224777 Healthy Eating and Physical Activity Index

Tuesday, November 9, 2010 : 1:00 PM - 1:15 PM

Valerie F. Ruelas, LCSW , Medicine/Endocrinology, University of Southern California, Los Angeles, CA
Ellen Iverson, MPH , Community Health Outcomes and Intervention Research Program, Childrens Hospital Los Angeles/USC Keck School of Medicine, Los Angeles, CA
Preston Kiekel, PhD , Division of Research on Childrens Youth and Families, Childrens Hospital Los Angeles, Los Angeles, CA
Anne Peters, MD , Medicine/Endocrinology, University of Southern California, Los Angeles, CA
Michele D. Kipke, PhD , Division of Research on Children, Youth and Families, Childrens Hospital Los Angeles, Los Angeles, CA
Background: Population-based surveys rarely report on the interplay of behaviors related to food consumption and physical activity behavior. This presentation reports on the development of a Healthy Eating Index (HEI) and Physical Activity Index (PAI) to assess how interactions of eating and activity variables influence obesity and related health conditions.

Methods: The Community Diabetes Initiative random digit dial phone survey was developed to identify risk factors associated with high rates of obesity and diabetes in two low-income communities. Data was collected on 400 adults living in East and South Los Angeles.

Key Results: HEI: Created from 9 survey items (from CHIS, NHANES, USDA/CSF, BRFSS). Subjects were asked about home food preparation and consumption frequency of fruits, vegetables, fast food, fried potatoes, soda/sweetened drinks, sweets and salty snacks. Items were scored from 1 being the most healthy to 6 being the least healthy. The range was 950.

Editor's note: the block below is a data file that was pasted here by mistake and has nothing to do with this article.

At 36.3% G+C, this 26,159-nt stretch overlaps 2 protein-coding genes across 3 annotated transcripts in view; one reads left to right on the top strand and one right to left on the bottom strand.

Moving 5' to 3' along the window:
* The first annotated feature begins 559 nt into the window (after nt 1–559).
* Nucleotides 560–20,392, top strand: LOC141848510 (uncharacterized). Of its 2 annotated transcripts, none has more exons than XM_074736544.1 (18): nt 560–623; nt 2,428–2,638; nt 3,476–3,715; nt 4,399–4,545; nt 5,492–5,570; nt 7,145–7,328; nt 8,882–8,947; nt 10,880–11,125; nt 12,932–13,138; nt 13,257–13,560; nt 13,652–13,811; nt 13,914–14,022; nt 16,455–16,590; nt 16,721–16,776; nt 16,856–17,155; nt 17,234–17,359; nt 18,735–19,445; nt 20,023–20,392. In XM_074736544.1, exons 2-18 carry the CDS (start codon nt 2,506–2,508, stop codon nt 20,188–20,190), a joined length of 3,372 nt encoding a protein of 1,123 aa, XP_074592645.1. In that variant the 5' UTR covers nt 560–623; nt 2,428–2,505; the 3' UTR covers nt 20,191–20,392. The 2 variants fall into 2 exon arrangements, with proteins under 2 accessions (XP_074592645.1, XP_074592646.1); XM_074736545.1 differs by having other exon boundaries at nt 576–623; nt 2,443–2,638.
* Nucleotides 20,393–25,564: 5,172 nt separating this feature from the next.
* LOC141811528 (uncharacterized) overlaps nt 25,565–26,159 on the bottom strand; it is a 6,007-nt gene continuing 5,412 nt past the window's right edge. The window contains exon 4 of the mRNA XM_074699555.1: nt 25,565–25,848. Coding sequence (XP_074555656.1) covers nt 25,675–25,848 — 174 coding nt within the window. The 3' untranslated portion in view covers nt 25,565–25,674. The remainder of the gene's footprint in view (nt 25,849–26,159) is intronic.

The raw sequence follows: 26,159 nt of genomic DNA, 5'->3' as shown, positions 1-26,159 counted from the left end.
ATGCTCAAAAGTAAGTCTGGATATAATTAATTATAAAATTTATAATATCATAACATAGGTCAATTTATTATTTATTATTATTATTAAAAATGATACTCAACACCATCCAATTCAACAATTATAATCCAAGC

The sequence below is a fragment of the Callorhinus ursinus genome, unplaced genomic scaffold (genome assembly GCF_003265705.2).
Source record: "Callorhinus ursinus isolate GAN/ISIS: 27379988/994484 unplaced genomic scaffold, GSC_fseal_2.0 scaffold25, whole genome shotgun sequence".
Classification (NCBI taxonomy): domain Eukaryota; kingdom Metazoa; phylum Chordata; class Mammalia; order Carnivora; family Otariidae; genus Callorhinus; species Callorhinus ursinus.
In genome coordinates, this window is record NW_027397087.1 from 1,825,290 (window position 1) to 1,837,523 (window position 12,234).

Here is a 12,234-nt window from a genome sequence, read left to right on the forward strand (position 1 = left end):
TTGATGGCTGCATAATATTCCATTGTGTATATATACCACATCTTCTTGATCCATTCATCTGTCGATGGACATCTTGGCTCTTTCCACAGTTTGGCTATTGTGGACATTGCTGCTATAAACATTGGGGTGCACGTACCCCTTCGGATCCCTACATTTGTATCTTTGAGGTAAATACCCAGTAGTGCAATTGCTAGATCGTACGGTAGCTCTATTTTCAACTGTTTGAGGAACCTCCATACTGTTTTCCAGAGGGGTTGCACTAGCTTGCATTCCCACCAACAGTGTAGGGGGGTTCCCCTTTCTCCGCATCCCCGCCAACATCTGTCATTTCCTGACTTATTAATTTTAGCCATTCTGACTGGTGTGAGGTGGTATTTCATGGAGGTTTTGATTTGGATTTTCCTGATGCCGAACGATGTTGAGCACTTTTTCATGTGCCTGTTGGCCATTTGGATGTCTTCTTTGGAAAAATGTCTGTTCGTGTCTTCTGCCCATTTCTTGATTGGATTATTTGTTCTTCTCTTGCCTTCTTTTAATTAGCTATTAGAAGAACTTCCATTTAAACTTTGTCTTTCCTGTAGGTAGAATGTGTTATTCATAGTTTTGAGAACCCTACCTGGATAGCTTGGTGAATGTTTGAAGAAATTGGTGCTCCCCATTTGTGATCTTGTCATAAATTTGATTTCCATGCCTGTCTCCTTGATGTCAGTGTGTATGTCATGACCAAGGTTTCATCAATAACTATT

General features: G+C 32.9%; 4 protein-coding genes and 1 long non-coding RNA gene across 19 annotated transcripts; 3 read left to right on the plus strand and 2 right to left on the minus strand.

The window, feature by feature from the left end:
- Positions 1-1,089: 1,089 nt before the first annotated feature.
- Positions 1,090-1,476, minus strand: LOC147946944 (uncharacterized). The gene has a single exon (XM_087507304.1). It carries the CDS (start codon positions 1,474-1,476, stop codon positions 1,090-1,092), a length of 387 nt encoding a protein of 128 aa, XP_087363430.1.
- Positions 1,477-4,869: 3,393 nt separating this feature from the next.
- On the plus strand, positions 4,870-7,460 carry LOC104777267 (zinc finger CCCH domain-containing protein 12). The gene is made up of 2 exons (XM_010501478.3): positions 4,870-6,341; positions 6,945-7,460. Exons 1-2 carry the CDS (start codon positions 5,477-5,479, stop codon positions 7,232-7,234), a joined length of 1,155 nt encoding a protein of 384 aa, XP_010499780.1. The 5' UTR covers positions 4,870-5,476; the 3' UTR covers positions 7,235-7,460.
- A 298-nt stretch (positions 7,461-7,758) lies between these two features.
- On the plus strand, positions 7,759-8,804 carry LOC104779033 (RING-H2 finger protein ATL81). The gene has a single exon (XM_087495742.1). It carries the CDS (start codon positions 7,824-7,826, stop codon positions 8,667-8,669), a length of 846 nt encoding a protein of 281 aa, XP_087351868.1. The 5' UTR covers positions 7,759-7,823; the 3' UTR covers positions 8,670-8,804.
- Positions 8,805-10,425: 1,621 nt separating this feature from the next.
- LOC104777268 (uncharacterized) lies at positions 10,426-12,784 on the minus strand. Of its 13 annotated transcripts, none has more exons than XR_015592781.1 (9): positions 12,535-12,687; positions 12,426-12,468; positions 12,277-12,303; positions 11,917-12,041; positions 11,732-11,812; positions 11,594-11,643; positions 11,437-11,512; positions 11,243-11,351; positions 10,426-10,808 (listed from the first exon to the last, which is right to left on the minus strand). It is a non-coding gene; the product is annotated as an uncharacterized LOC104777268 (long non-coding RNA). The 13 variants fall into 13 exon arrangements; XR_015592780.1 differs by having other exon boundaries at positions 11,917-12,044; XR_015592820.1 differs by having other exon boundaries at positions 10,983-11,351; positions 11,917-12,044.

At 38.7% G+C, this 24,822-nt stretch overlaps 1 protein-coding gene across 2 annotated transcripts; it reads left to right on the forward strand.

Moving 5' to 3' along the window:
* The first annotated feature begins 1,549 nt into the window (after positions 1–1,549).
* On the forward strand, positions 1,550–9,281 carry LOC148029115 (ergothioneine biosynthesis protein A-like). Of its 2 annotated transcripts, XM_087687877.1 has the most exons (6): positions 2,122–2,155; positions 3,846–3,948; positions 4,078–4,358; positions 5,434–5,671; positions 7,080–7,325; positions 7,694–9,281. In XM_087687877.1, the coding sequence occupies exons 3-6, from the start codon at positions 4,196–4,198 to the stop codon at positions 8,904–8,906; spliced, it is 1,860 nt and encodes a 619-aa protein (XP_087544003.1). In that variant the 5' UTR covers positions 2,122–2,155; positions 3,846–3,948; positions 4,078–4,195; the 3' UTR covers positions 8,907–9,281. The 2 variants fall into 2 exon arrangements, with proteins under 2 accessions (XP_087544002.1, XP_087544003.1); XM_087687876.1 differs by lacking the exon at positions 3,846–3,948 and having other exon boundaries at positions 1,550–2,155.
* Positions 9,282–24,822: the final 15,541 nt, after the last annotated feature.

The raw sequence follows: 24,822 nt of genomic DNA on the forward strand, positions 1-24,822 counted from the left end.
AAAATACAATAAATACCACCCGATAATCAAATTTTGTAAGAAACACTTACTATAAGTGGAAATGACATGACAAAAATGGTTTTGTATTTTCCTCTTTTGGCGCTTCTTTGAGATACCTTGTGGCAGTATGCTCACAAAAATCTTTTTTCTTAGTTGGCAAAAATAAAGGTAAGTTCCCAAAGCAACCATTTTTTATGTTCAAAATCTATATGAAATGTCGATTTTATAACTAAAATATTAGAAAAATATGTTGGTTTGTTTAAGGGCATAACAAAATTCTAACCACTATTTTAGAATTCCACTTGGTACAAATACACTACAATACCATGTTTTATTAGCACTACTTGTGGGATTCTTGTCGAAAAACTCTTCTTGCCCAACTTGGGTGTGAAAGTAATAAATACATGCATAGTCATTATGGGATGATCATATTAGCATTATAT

PAI: Created from 6 survey items related to physical activity and screen time (BRFSS, NHANES). Subjects were asked about TV/computer screen time and vigorous weekly physical activity. A scoring algorithm was utilized with 1 being the most healthy to 6 being the least healthy levels of physical activity. The range was 1-6. Discussion: Individual eating and physical activity behavior vary greatly from eating healthy diets but being completely sedentary to engaging in unhealthy eating yet exercise vigorously every day. Understanding the interplay of these behaviors can aid in developing more targeted interventions and understanding the links to obesity and related chronic health conditions.

Learning Areas:
Assessment of individual and community needs for health education
Conduct evaluation related to programs, research, and other areas of practice
Diversity and culture

Learning Objectives:
1) Identify variables chosen to develop the Healthy Eating Index and Physical Activity Index. 2) Describe how each variable was scored and index was created. 3) Discuss how the indices can be utilized to assess the interplay of eating and physical activity behavior.

Keywords: Dietary Assessment, Obesity

Presenting author's disclosure statement:

Qualified on the content I am responsible for because: I oversee diabetes and obesity related community based and clinical research programs for the University of Southern California and Childrens Hospital Los Angleles
Any relevant financial relationships? No

I agree to comply with the American Public Health Association Conflict of Interest and Commercial Support Guidelines, and to disclose to the participants any off-label or experimental uses of a commercial product or service discussed in my presentation.